Back to the classroom for entrepreneurs who want to change London tech

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Technical course aiming to make the area less male and pale

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Took

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OnDone’s tech investors have been sitting pretty well over the past few years, raising record amounts of capital and watching their investments — including companies based in the capital like Revolut, Checkout.com and Gausto — take unicorns in record time. reach the position.

The capital’s tech companies raised £18bn of a total of £29.4bn across the UK last year, and London is home to 20 new unicorns, a third of all in Europe.

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But there are some critical voices who point out that the tech world is just another tight-knit boys’ club, and a pretty white one at that, just like the city is in its 80s and 90s.

A 2019 survey by pressure group Diversity.VC found that only 30% of VC personnel were women and only 24% of the enterprise workforce is non-white.

Another report by Extend Ventures, detailing how VCs have invested in the UK between 2009 and 2019, shows the consequences of the lack of diversity in the sector. During that time, all ethnic teams received an average of only 1.7% of the venture capital investments made across all phases in a decade.

Increasingly, concerned voices in tech and government are saying that if the UK tech sector is to succeed, it simply cannot be a career or industry for people who all look and sound alike.

A new course called the Newton Venture Program, a joint venture of the London Business School and early-stage investor LocalGlobe backed by a Silicon Valley bank, is trying to change that by teaching investing skills to people who don’t usually come from backgrounds. Area. To do this, the curriculum intends that at least half of its students will come from unseen gender groups (not just women) and half from unseen ethnic backgrounds.

Applications are now open to the first person Duration Will take place at London Business School in April. And 60 trainees can join Newton’s digital curriculum, which begins in March.

Standard spoke to two entrepreneurs about their experience becoming VCs.

Vineet Patel (VP) co-founded Filtered.com, a learning tech company that already works with global companies including Novartis, Shell and AstraZeneca. Whereas Stephen Bediaco (SB) OBE is a social entrepreneur who has established businesses in London and the US.

Can you learn to be an investor?

SB: I am at the beginning of my journey but there are some methods, approaches and calculations for you to learn. It’s also about judgment – is it the right leader? Is this the right organization? Do they know their customers? Is there really a market? When you break it down – it’s a lot about people and their behaviors.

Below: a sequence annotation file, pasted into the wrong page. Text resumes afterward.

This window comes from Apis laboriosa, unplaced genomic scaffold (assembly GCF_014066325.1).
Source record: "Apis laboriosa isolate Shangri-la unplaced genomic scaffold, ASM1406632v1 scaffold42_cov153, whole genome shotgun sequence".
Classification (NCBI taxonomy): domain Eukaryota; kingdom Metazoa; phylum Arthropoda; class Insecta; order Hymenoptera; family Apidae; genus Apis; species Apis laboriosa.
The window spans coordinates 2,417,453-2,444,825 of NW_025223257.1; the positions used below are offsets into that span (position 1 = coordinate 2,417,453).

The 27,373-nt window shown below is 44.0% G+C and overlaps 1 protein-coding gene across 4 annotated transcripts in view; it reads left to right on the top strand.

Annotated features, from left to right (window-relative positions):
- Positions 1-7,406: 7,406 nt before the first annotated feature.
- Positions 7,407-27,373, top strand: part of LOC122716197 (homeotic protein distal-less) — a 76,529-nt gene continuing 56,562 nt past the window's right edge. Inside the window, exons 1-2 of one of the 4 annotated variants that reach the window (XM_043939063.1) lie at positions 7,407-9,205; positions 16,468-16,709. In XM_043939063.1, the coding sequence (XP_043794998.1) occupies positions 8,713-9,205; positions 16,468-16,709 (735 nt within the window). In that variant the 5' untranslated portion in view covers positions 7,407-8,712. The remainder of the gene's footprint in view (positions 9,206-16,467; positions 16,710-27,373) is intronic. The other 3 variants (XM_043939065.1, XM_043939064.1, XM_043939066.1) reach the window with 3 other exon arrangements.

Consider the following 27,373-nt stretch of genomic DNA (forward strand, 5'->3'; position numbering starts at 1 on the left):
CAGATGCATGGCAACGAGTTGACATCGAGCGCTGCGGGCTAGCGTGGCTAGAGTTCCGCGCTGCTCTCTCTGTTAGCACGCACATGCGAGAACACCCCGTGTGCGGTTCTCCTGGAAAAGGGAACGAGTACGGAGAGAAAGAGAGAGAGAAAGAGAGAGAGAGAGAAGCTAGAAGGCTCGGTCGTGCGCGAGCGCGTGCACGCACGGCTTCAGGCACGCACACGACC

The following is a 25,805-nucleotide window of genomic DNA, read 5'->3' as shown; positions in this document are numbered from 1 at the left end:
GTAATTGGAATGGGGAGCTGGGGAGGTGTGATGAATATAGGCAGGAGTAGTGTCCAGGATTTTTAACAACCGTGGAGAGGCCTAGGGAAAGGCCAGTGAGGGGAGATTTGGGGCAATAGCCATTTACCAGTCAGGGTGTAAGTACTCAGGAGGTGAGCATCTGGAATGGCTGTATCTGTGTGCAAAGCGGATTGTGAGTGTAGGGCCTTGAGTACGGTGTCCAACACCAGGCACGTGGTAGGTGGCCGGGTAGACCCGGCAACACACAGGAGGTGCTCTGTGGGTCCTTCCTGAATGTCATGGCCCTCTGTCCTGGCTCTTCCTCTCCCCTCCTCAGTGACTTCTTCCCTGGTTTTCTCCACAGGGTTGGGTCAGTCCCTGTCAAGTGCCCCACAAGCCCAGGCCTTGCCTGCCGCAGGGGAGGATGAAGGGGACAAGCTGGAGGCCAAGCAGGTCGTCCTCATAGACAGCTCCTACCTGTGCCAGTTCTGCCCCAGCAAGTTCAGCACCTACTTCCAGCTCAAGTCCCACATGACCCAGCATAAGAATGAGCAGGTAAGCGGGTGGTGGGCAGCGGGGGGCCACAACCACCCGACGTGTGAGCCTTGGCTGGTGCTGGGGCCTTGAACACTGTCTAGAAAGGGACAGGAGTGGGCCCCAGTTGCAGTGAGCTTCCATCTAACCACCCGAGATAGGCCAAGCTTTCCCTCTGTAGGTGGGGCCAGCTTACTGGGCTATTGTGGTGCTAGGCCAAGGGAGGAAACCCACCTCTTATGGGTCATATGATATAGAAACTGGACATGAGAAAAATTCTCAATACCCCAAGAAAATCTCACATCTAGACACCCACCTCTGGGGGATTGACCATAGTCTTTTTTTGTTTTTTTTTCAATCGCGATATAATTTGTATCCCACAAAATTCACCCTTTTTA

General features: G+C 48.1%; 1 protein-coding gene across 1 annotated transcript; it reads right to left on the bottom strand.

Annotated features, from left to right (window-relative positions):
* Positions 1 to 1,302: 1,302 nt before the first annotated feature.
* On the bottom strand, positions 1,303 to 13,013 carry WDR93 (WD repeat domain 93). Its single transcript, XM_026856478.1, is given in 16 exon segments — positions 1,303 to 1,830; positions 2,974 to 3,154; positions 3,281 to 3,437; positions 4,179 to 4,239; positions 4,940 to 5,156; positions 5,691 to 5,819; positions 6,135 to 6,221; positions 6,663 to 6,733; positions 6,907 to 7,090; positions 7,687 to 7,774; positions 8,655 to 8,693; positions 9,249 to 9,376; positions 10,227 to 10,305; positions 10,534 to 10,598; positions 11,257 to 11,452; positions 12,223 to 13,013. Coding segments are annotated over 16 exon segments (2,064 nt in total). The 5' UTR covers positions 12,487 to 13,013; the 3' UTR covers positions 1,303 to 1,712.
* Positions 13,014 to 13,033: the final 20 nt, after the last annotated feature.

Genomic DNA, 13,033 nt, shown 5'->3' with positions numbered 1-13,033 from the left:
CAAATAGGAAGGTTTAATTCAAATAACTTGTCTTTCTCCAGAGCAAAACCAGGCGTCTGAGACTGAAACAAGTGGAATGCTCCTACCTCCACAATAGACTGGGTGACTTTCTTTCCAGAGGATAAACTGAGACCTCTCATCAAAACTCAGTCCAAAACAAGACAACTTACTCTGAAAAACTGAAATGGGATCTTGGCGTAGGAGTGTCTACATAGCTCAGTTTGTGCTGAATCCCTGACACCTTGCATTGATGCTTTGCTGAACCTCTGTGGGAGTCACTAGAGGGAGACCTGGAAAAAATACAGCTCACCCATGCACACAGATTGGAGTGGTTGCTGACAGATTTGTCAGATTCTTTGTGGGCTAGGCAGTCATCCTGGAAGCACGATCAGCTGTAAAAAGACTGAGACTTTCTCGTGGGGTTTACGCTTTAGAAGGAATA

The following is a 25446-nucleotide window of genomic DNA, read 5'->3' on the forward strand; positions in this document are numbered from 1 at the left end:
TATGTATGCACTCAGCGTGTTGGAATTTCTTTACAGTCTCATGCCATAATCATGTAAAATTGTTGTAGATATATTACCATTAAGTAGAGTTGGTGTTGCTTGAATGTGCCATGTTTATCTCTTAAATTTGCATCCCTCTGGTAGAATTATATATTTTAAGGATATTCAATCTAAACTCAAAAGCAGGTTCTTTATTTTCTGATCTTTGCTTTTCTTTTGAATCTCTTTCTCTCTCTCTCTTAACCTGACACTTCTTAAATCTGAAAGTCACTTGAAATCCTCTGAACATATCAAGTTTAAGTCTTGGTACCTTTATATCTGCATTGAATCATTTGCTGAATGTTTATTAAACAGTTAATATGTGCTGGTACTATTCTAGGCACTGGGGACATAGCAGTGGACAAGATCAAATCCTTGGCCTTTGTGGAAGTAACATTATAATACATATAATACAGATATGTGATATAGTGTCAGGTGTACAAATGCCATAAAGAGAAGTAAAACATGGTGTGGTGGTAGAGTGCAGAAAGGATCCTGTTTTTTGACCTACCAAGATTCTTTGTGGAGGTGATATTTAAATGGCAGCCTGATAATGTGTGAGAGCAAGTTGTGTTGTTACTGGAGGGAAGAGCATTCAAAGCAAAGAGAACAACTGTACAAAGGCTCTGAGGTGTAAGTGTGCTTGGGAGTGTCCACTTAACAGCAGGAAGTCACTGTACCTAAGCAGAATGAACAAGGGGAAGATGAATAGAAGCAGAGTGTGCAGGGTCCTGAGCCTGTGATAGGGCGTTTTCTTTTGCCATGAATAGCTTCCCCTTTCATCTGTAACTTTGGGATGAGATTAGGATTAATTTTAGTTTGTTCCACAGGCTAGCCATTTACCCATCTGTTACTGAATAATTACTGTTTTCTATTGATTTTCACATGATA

Why this course?

VP: I liked its focus on diversity, equality and inclusion, removing bias, and building networks. If you have such a strong foundation, it makes the deals you source so much better and more diverse.

what have you learned?

SB: I’ve learned a core set of modules that serve as a step-by-step guide on my investing journey. I have also learned that I can do it, although it will take weeks, months and years to master investing commitment. Finally, I learned that some parts of the sector are committed to making investments more diversified.

Are there any problems with the VC in London?

VP: The main issue facing VCs in London is their London bias. It may not be that the best companies are established/based in London; There are great companies and founders across the UK!

SB: It is dominated by a small homogeneous group of people, and it can do much more for good. If it were more diverse it could drive a lot more innovation and value. However, VC moves and learns rapidly, and I think that is changing rapidly.

Isn’t being an entrepreneur the best education for investing?

SB: The reality is that investing is about being able to look at a market, its customers, and understand how a business can grow to meet the needs of that market/client. Investing and entrepreneurship to me are like brothers and sisters – deeply connected yet unique in their own right.

Is there a deal you wish you had done?

VP: Hoffie, Remote Equipment Management Platform — I’m a client and have come close to investing. Great team, great investors and great problem they are solving successfully.

SB: A close friend of mine started the scooter business three years ago – I thought it was a fad. It is now one of the fastest growing scooter businesses and is changing travel in the USA and Europe!

Tell us what the next Apple will be?

VP: If you mean the next most valuable company in the world in the next 10 years… it either doesn’t exist today, will come from China or may still be one of the FAGMA.

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